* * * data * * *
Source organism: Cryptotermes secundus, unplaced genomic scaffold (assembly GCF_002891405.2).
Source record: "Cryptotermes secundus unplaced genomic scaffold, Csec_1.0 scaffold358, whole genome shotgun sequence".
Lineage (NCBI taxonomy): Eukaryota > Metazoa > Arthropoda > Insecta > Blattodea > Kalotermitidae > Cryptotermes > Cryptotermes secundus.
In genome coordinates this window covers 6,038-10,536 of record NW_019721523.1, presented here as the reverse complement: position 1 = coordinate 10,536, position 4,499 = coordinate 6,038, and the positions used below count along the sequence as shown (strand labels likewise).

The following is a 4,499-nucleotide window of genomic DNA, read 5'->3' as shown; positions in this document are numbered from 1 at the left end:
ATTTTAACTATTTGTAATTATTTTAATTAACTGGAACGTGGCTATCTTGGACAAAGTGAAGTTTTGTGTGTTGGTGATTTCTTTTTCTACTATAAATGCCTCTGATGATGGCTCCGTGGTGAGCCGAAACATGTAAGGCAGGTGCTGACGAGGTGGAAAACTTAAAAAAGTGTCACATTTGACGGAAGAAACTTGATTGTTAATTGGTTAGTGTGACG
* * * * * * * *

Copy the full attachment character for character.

Source organism: Cryptotermes secundus, unplaced genomic scaffold (assembly GCF_002891405.2).
Source record: "Cryptotermes secundus unplaced genomic scaffold, Csec_1.0 scaffold358, whole genome shotgun sequence".
Lineage (NCBI taxonomy): Eukaryota > Metazoa > Arthropoda > Insecta > Blattodea > Kalotermitidae > Cryptotermes > Cryptotermes secundus.
In genome coordinates this window covers 6,038-10,536 of record NW_019721523.1, presented here as the reverse complement: position 1 = coordinate 10,536, position 4,499 = coordinate 6,038, and the positions used below count along the sequence as shown (strand labels likewise).

The following is a 4,499-nucleotide window of genomic DNA, read 5'->3' as shown; positions in this document are numbered from 1 at the left end:
ATTTTAACTATTTGTAATTATTTTAATTAACTGGAACGTGGCTATCTTGGACAAAGTGAAGTTTTGTGTGTTGGTGATTTCTTTTTCTACTATAAATGCCTCTGATGATGGCTCCGTGGTGAGCCGAAACATGTAAGGCAGGTGCTGACGAGGTGGAAAACTTAAAAAAGTGTCACATTTGACGGAAGAAACTTGATTGTTAATTGGTTAGTGTGACG